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The Cutting Edge of Marketplace Ministries
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With all the twists and turns that led to his vocation, Chuck Proudfit might never have gotten there without the quest for more efficient toilet paper.

He was fresh out of college working for Procter & Gamble at the time. The company had scooped up the gifted entrepreneur after he graduated from Harvard. Proudfit had already launched a laser-printing business when he was a sophomore, selling it to Harvard upon graduation. Now he was on the fast track in the Cincinnati headquarters of Procter & Gamble. And one of his first jobs was to oversee a project whose objective was to fit fewer sheets on a toilet paper roll.

And then, he says, he had "a meltdown." Surely, he thought, there was more to life.

He pursued that "more" while he advanced in the business world over the next decade. That journey included running a large division of the Gallo wine empire on the West Coast, then returning to Ohio as a high-level manager for LensCrafters. All the while, he was reading voraciously about the major religions, searching for the truth.

He finally discovered it, he says, in Christ. Proudfit says he was eager to "apply my new faith to every area of my life, including my work." But when he looked to his church for guidance, he was stymied.

"The local church doesn't deal much with everyday realities for the working people in the pews," he laments. So, "more out of exasperation than inspiration," Proudfit founded the Cincinnati-based marketplace ministry At Work on Purpose (AWOP).

That AWOP formed independently of the church is common, says Princeton University scholar David W. Miller. Author of God at Work: The History and Promise of the Faith at Work Movement, Miller notes that most marketplace ministries "have formed outside the authority, involvement, or impetus of the church." What is uncommon is AWOP's holistic approach to integrating faith and work among its 5,000-plus members in the Cincinnati metro area. It's moving past a narrow focus on workplace evangelism to include ethics, social responsibility, and citywide engagement—a model that more marketplace ministries are embracing across the nation.

More Than Cubicle Evangelism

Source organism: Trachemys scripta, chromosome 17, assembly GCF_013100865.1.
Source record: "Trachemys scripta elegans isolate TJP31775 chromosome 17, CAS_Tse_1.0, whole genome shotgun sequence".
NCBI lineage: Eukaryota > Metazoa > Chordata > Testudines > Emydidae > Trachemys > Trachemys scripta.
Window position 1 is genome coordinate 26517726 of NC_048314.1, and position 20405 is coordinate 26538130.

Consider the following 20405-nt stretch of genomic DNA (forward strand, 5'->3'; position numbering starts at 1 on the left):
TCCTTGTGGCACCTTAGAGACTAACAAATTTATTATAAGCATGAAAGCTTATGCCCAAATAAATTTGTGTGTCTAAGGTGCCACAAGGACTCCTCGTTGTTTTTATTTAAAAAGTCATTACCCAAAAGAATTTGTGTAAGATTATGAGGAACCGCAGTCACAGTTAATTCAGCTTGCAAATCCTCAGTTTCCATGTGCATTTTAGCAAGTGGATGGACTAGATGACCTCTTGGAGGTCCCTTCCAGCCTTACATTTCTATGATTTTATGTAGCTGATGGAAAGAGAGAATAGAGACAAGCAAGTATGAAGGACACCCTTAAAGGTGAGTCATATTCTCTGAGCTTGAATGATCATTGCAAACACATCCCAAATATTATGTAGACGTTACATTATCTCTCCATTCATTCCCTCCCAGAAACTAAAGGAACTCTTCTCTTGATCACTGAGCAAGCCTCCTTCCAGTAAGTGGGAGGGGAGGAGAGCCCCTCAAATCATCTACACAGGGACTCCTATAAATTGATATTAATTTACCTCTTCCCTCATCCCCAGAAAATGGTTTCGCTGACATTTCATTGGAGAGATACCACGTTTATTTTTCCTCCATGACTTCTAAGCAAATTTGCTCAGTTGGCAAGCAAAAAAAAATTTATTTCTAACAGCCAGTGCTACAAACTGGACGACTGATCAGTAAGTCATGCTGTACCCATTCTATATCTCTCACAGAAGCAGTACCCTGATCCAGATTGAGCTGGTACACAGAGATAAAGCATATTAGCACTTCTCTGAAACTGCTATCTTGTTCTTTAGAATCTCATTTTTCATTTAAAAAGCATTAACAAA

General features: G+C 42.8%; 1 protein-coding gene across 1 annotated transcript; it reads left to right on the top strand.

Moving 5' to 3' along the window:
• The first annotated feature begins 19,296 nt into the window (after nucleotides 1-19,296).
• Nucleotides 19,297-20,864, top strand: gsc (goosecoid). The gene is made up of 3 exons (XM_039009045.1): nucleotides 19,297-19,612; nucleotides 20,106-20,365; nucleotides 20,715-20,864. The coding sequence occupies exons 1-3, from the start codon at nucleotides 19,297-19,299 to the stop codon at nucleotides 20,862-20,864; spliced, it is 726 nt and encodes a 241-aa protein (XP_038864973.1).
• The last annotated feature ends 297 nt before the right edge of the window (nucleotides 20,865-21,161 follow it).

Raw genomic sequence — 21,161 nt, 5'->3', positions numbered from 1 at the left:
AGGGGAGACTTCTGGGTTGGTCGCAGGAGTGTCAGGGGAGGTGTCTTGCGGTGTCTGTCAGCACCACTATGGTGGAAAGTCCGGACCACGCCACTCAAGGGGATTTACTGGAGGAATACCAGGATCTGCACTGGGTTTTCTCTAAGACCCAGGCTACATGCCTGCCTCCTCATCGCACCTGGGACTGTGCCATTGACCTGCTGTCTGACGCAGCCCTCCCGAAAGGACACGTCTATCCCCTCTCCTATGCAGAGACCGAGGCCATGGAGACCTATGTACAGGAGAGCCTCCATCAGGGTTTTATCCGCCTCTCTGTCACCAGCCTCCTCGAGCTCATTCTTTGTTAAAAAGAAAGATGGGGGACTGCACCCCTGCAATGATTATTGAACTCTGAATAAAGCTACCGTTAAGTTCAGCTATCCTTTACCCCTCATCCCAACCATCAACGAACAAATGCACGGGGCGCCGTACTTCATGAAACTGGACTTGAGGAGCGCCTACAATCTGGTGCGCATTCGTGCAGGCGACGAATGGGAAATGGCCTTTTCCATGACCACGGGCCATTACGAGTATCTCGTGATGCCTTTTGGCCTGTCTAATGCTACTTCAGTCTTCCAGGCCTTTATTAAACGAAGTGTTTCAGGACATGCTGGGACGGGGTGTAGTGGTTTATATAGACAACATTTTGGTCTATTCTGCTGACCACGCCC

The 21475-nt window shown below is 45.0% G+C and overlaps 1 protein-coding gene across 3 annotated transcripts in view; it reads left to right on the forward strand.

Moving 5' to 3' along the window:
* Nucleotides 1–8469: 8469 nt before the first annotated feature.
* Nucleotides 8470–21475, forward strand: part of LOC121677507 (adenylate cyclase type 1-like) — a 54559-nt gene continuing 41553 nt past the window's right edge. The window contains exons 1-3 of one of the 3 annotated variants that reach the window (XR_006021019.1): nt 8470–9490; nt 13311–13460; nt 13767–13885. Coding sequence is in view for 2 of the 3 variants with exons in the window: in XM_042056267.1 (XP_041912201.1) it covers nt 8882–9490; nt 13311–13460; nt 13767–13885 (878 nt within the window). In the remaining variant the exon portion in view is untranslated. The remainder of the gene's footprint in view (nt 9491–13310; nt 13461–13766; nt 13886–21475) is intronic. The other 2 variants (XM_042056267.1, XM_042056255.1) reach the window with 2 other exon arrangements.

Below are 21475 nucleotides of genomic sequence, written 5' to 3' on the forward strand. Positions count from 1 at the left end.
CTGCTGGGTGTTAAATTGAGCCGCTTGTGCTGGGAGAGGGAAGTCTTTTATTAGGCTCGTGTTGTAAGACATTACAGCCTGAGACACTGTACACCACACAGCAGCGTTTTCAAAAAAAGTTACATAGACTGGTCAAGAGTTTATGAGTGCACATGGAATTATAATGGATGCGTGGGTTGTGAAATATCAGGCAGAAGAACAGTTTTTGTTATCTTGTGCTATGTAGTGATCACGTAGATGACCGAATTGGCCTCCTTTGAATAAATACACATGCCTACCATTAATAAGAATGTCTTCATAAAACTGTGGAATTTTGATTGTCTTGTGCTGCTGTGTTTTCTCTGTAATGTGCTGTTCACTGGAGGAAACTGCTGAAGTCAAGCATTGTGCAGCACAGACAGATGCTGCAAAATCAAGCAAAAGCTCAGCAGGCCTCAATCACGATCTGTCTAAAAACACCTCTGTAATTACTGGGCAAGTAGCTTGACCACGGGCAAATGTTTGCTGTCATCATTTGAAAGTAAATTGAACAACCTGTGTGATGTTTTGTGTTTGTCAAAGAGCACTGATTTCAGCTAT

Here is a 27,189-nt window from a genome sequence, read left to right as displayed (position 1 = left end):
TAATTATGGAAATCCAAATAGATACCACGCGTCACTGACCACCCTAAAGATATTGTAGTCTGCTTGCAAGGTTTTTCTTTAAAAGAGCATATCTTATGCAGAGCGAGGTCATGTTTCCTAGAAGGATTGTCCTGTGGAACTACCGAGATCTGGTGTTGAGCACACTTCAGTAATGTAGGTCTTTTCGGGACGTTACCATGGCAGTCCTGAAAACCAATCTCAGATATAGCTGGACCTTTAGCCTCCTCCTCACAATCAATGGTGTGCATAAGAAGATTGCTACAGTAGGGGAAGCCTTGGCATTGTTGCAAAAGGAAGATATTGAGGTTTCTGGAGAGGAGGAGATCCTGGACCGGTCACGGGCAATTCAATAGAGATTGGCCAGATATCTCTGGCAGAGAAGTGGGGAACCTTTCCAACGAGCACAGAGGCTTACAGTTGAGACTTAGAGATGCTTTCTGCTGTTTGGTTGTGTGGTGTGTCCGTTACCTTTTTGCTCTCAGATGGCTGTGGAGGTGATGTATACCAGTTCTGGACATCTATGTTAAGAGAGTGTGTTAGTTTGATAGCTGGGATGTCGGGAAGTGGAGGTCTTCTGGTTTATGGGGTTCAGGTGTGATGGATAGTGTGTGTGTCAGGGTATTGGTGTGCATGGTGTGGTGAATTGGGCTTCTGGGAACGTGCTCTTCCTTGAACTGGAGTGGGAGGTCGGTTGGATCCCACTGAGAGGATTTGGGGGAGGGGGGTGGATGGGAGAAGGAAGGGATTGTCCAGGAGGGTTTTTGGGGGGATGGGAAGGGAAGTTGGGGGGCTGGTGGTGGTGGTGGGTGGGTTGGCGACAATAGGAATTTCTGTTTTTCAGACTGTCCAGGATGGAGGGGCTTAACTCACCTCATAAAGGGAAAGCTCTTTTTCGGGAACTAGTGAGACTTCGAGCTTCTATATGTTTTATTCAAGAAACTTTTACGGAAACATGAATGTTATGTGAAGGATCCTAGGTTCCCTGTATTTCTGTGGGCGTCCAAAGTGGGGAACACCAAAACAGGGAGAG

According to Miller, most marketplace ministries since the 1980s have focused on personal integration. And most model one of four ways of integrating faith and work, what he calls the four Es:

Evangelism, training members in sharing their faith with co-workers, launching Bible studies, or bringing in Christian chaplains for the company.

Ethics, providing encouragement and accountability to businesspeople to help them maintain biblical standards of behavior. A few go beyond this to addressing broader ethical issues at the "mezzo" or corporate level and the "macro" or societal level.

Enrichment, including "healing, prayer, meditation, consciousness, transformation, and self-actualization."

Experience, in which groups tackle questions of vocation, calling, meaning, and purpose, and help members explore both the intrinsic and extrinsic value of work.

But one weakness of today's faith and work movement, says Miller, is that not enough ministries provide a robust, comprehensive integration that incorporates all four Es.

AWOP is trying to. It is ahead of many marketplace ministries in its size and focus on everything from evangelism to advancing positive reforms in industrial sectors to mobilizing marketplace leaders for citywide transformation. According to researcher Jason Benedict, strategist at Regent University's Center for Entrepreneurship in Virginia Beach, Virginia, AWOP "provides one of the nation's most comprehensive approaches to marketplace ministry." Portland, Little Rock, and Jacksonville have similar initiatives, Benedict reports, but these "don't seem to be as large or as well-organized as Cincinnati."

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The Cutting Edge of Marketplace Ministries